Additionally, because they are typically deployed on blockchains, NFTs are readily accessible to anyone with an internet connection. The use of blockchain technology ensures that the tokens will exist after the life of their creators. Moreover, it is possible to design and launch entire ecosystems around NFTs, which can interact with each other in many novel ways, thanks to the blockchain.

The Ethereum-based dapp, CryptoKitties, which brought NFTs to the forefront of the crypto community in 2017, capitalized on digital scarcity. In the cryptocurrency world, just as it is in the real world, people want to own things that only they or very few others have. The virtual kittens deployed on the Ethereum blockchain gained popularity in a short time leading to much slower speeds for the network, significantly affecting the Ethereum network negatively.

Following the CryptoKitties craze of 2017, NFT projects mushroomed in number. Most projects employ the ERC-721 standard designed by Dieter Shirley to deploy their NFTs, making Ethereum home to most NFT projects. However, other smart contract platforms such as EOS are also increasingly being leveraged to launch NFTs.

NFTs in 2019

“We believe there is strong growth potential in NFT, and that the NFT space in 2019 is like the crypto space in 2014,” Bobby Ong, Co-founder of major crypto market data provider CoinGecko, told earlier this year.

While Ethereum has dominated the NFT standard for the last couple of years, developers at EOS recently released two new standards for non-fungible assets on their blockchain. The standards were published by two different projects namely, Simple Assets by CryptoLions and dGoods by Mythical Games. The deployment of these standards is an attempt by EOS to dethrone Ethereum as the king of the NFT market.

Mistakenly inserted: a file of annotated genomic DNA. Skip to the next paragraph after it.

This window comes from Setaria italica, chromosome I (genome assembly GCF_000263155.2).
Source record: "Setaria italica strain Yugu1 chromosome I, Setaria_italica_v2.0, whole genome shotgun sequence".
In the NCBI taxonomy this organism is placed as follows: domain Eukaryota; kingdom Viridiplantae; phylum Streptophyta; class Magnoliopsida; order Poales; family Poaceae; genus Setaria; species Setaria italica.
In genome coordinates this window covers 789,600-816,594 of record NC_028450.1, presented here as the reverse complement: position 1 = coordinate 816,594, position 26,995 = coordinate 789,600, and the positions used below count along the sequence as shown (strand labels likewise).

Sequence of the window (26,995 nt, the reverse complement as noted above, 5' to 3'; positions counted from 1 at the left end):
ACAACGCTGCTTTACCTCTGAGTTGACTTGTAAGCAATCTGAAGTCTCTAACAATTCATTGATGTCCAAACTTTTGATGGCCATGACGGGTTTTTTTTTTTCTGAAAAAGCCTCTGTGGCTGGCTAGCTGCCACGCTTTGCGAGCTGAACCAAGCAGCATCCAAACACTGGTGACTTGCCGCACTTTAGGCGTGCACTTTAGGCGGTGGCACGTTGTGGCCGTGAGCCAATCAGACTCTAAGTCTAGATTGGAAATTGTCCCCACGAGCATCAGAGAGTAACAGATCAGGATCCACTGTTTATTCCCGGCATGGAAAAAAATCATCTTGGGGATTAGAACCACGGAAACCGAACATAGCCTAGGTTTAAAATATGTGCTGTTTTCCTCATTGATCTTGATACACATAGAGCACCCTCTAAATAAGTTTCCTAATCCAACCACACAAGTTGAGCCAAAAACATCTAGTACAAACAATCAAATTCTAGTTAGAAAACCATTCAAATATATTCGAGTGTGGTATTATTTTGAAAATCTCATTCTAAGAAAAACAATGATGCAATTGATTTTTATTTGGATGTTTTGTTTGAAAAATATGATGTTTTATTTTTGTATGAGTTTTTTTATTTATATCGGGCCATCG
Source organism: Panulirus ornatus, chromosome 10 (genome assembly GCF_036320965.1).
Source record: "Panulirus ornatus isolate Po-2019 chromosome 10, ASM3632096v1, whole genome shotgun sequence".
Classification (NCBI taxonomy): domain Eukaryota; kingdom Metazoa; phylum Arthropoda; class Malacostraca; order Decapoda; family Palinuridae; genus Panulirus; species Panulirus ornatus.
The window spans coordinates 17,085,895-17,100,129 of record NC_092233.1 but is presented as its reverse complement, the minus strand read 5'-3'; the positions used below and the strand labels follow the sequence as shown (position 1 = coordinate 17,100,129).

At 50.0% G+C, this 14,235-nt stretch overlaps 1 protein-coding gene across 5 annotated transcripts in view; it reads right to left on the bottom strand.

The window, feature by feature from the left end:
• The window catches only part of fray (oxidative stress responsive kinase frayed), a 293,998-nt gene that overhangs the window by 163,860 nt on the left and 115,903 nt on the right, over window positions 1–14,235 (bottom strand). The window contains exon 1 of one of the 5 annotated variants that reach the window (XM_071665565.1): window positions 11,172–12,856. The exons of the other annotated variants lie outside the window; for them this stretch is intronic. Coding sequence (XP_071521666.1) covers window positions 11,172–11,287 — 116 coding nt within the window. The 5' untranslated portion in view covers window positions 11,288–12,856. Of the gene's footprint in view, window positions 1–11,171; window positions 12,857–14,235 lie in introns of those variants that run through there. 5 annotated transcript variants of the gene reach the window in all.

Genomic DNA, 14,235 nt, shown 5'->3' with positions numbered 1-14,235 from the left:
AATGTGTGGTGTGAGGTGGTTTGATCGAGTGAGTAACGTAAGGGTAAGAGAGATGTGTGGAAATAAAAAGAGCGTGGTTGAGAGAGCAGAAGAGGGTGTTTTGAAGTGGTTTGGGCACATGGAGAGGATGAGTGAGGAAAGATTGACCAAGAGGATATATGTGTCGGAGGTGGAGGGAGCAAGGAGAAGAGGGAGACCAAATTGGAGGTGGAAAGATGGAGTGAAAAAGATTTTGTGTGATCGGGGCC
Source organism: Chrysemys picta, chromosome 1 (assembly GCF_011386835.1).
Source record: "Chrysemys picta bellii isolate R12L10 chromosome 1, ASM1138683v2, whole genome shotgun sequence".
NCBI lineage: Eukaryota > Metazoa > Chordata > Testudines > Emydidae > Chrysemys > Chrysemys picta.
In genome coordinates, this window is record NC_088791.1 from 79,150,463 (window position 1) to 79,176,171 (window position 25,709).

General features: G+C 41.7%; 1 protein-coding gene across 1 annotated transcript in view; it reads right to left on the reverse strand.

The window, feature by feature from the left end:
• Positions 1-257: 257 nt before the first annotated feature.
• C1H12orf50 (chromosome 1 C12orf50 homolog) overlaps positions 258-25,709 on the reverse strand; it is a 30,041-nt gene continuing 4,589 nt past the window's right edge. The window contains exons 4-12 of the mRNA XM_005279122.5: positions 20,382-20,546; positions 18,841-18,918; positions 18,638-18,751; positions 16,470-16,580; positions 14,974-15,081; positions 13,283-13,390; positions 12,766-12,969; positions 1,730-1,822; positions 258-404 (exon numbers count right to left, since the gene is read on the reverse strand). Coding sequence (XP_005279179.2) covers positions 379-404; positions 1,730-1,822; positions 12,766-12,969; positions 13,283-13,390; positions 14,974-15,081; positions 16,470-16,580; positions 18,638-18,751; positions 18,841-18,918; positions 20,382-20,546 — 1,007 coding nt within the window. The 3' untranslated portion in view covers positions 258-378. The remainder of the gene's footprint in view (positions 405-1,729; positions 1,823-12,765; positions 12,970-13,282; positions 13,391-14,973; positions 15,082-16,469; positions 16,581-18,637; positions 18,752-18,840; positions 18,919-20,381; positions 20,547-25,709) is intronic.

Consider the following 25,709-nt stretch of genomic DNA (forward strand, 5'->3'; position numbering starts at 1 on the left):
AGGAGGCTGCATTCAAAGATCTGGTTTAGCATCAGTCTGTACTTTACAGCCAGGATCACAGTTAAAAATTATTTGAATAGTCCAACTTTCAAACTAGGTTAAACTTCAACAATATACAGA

According to StateoftheDapps, there are 26 NFTs in existence in the market. While DappRadar lists 68 crypto collectibles.

Also, while many NFTs are deployed in the context of gaming, there are some NFT projects which are marketplaces or for use on social networks. On the other hand, Ethereum continued to expand its NFT dominance. The Ethereum Name Service is a recently launched innovative project. It is designed to provide users with human-readable domain names deployed on the Ethereum blockchain. To make this possible, developers are leveraging using NFTs to represent the unique domain names generated by users.

Moreover, a number of NFT marketplaces have sprung up over the past two years. The largest of these is OpenSea. It was launched early 2018 and typically trades about 50-150 ETH in NFTs daily. Auctionity and Rare Bits are other NFT marketplaces.

Lastly, published a report analyzing some of the biggest names in the market. The report found that while extensibility, the ability to interact with other ecosystems in a gaming environment and one of NFTs biggest unique characteristics, is not being utilized as much as was previously thought.

Through analyzing on-chain gaming transactions over the course of the year, found that 91% of wallets have only interacted with one game since January 2019. This may represent a bit of a challenge to the billion-dollar gaming industry, which is quite enamoured with NFTs due to the possibility of extensibility.

Alex Lielacher , 2019-11-17 11:00:00 ,

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NewsBlock © 2019 - 2020 All rights reserved.

NewsBlock © 2019 - 2020. All rights reserved.